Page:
As regular CFZ-watchers will know, for some time Corinna has been doing a column for Animals & Men and a regular segment on On The Track... particularly about out-of-place birds and rare vagrants. There seem to be more and more bird stories from all over the world hitting the news these days so, to make room for them all - and to give them all equal and worthy coverage - she has set up this new blog to cover all things feathery and Fortean.

Friday 11 October 2013

6000 Muttonbird nests destroyed on Tasmania to make way for a golf course

Muttonbirds left homeless on Tasmania
October 2013. Developers on Tasmania's King Island have destroyed thousands of burrows in a Short-tailed Shearwater breeding colony at Cape Wickham. Why? To make way for a golf course.

Huge migration
The burrows were due to be occupied by the birds in a few days, as the shearwaters are currently returning to Bass Strait on the return leg of their epic migratory flight back from the northernmost waters of the Pacific Ocean. The islands of Bass Strait form the stronghold of the species, with most of the world's population breeding there. Each year the birds usually return to the same colony, with most breeding in the same burrows they used in previous years.

"Shearwaters are about to return to their colonies from their annual migration to the North Pacific," said Dr Eric Woehler, Convenor of BirdLife Tasmania, "but when the birds return to Cape Wickham, many will find their colony - one that's been used for decades - is now a golf course."

6000 burrows bulldozed
The colony hosted an estimated 45,000 burrows, of which at least 6000 have been bulldozed to make way for the golf course at the northern end of King Island. Some of these burrows may have been occupied by the same shearwaters for up to 40 years.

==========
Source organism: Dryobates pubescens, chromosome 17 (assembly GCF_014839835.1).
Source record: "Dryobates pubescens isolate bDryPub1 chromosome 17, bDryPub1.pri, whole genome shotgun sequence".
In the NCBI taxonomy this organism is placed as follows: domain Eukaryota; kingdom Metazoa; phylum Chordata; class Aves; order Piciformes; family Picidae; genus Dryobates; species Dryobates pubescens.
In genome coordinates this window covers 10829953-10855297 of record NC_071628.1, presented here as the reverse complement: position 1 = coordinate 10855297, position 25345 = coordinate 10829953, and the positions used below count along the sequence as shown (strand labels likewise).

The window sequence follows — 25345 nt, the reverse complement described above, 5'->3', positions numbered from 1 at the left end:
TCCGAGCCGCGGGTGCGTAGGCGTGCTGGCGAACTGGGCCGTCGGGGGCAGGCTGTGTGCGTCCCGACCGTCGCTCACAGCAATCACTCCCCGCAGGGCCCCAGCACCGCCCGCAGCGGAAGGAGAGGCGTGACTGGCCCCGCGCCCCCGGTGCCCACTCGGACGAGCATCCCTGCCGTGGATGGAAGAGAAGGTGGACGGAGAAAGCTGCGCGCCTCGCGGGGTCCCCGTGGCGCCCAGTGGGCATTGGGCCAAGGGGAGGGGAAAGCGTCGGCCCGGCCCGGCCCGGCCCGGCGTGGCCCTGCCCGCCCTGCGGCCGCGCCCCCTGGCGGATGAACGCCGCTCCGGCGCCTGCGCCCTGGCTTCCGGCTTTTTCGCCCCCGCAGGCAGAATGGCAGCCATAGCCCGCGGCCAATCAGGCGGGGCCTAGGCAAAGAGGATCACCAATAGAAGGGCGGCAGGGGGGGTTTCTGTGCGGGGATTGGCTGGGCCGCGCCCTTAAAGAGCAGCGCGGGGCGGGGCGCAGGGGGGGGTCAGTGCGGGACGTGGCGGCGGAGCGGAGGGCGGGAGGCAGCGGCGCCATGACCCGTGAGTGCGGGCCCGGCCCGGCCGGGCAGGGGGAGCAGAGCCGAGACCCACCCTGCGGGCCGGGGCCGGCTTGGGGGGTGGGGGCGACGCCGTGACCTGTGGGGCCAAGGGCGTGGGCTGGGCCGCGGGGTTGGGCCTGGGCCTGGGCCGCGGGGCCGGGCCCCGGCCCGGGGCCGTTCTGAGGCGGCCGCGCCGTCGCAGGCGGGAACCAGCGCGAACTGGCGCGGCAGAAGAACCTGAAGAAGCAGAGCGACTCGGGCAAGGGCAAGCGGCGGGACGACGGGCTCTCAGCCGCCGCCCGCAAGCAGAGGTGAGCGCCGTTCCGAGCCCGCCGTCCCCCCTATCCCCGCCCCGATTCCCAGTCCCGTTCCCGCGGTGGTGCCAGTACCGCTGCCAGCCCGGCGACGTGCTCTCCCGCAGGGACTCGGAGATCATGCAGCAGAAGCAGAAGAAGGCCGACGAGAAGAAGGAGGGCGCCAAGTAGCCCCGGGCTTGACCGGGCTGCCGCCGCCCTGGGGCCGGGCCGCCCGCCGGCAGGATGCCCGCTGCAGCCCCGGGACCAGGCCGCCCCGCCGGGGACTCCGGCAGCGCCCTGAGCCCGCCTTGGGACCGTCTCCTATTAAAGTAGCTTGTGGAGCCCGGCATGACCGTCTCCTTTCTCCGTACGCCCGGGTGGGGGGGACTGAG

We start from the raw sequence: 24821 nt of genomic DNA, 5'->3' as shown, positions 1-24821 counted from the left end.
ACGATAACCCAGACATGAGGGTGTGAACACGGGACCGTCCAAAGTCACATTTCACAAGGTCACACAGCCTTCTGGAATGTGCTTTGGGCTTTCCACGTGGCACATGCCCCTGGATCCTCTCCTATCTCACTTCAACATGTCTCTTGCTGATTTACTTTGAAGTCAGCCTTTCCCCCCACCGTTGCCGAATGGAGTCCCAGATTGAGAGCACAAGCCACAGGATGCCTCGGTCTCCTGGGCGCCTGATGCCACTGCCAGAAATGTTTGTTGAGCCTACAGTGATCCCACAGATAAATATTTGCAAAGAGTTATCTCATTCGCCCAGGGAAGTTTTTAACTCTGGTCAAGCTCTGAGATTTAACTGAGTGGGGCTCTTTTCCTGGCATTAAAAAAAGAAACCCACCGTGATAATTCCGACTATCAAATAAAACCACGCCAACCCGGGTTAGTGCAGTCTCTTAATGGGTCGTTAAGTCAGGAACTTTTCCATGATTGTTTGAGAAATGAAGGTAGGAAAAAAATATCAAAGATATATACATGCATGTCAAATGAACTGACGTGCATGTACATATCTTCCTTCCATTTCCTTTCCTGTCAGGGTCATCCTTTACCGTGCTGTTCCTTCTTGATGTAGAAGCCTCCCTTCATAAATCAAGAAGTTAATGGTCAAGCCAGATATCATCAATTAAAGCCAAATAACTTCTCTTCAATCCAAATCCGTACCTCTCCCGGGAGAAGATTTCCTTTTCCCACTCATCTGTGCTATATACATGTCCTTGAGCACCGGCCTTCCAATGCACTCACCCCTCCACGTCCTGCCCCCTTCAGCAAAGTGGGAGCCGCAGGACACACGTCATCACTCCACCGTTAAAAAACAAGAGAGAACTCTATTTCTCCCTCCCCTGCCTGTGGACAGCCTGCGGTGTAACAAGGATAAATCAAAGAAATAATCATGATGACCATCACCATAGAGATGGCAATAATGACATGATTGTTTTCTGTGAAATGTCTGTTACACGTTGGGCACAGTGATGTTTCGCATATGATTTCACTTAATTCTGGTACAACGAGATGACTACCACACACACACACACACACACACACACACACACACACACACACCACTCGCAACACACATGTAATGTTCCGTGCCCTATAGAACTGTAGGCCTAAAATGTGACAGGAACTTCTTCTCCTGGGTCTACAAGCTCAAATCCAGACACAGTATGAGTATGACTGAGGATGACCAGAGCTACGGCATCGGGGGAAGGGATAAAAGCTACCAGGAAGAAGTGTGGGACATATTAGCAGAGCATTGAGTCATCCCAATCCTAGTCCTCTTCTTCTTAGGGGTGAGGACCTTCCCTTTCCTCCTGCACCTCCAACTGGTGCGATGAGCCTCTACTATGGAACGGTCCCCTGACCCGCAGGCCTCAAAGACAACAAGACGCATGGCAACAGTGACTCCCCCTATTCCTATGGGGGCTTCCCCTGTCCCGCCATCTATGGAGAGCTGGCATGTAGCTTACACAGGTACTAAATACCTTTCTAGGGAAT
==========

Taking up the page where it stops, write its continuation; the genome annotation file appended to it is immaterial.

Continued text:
"It's going to have an impact on the population," said Dr Woehler.

Approval from local ministry
Tasmanian Department of Primary Industries, Parks, Water and Environment (DPIPWE) gave the project its approval on the condition of the construction ‘respecting' the birds during their breeding season and that an alternative site ‘adjacent the golf course' is offered as an offset, supposedly providing another area for the birds to nest in.

"It beggars belief to think that a wild bird which has nested in one location for many years will happily pick up and settle down 'adjacent the golf course' just because the [King Island] Council, DPIPWE and the developer prefer them to do so," continued Dr Woehler. "The birds should decide where to lay their eggs and raise their young, not the developers of a golf course".

This situation highlights the folly of allowing developers to use offsets in the pretence that their activities will not adversely affect the wildlife that their developments have displaced.

Profound lack of understanding of the muttonbirds
"The approval by DPIPWE and associated conditions underlines the profound lack of understanding of the muttonbirds' biology and breeding requirements, and is a manifest comprehensive failure to protect the species," he added. "The lack of any effort to protect these birds and their colony suggests that golf courses are more important than this nationally- and internationally-protected species."

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